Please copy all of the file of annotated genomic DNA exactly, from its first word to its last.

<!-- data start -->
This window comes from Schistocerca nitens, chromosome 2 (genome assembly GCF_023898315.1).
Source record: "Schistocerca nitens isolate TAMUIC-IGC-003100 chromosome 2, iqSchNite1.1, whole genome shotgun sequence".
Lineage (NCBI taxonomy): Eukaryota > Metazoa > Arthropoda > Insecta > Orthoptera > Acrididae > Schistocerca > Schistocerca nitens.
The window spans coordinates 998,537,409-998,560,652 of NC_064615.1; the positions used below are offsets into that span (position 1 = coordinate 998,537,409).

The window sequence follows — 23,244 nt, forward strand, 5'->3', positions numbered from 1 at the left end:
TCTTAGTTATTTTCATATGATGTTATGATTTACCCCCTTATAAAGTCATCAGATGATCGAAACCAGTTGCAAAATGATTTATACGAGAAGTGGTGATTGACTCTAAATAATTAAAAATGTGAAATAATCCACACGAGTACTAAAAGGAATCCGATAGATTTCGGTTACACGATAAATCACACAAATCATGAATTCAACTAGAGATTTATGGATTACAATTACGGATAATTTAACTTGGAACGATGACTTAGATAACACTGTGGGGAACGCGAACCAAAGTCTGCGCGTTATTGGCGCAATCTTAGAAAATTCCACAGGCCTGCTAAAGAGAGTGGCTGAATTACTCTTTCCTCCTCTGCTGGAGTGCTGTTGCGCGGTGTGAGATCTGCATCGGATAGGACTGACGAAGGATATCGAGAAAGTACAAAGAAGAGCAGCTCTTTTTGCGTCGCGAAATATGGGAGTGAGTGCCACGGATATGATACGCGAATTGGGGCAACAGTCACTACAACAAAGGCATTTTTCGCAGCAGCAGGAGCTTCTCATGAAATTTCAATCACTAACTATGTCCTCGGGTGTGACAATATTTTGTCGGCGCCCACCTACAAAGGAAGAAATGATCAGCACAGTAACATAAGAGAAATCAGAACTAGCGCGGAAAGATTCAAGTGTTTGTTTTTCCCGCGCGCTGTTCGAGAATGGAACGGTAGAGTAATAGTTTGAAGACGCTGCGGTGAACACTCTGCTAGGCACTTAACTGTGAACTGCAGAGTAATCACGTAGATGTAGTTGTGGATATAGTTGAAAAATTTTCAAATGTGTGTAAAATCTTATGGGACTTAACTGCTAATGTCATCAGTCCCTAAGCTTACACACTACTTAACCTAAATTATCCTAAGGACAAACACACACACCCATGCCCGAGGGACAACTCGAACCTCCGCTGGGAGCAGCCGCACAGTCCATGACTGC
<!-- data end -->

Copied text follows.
This window comes from Schistocerca nitens, chromosome 2 (genome assembly GCF_023898315.1).
Source record: "Schistocerca nitens isolate TAMUIC-IGC-003100 chromosome 2, iqSchNite1.1, whole genome shotgun sequence".
Lineage (NCBI taxonomy): Eukaryota > Metazoa > Arthropoda > Insecta > Orthoptera > Acrididae > Schistocerca > Schistocerca nitens.
The window spans coordinates 998,537,409-998,560,652 of NC_064615.1; the positions used below are offsets into that span (position 1 = coordinate 998,537,409).

The window sequence follows — 23,244 nt, forward strand, 5'->3', positions numbered from 1 at the left end:
TCTTAGTTATTTTCATATGATGTTATGATTTACCCCCTTATAAAGTCATCAGATGATCGAAACCAGTTGCAAAATGATTTATACGAGAAGTGGTGATTGACTCTAAATAATTAAAAATGTGAAATAATCCACACGAGTACTAAAAGGAATCCGATAGATTTCGGTTACACGATAAATCACACAAATCATGAATTCAACTAGAGATTTATGGATTACAATTACGGATAATTTAACTTGGAACGATGACTTAGATAACACTGTGGGGAACGCGAACCAAAGTCTGCGCGTTATTGGCGCAATCTTAGAAAATTCCACAGGCCTGCTAAAGAGAGTGGCTGAATTACTCTTTCCTCCTCTGCTGGAGTGCTGTTGCGCGGTGTGAGATCTGCATCGGATAGGACTGACGAAGGATATCGAGAAAGTACAAAGAAGAGCAGCTCTTTTTGCGTCGCGAAATATGGGAGTGAGTGCCACGGATATGATACGCGAATTGGGGCAACAGTCACTACAACAAAGGCATTTTTCGCAGCAGCAGGAGCTTCTCATGAAATTTCAATCACTAACTATGTCCTCGGGTGTGACAATATTTTGTCGGCGCCCACCTACAAAGGAAGAAATGATCAGCACAGTAACATAAGAGAAATCAGAACTAGCGCGGAAAGATTCAAGTGTTTGTTTTTCCCGCGCGCTGTTCGAGAATGGAACGGTAGAGTAATAGTTTGAAGACGCTGCGGTGAACACTCTGCTAGGCACTTAACTGTGAACTGCAGAGTAATCACGTAGATGTAGTTGTGGATATAGTTGAAAAATTTTCAAATGTGTGTAAAATCTTATGGGACTTAACTGCTAATGTCATCAGTCCCTAAGCTTACACACTACTTAACCTAAATTATCCTAAGGACAAACACACACACCCATGCCCGAGGGACAACTCGAACCTCCGCTGGGAGCAGCCGCACAGTCCATGACTGC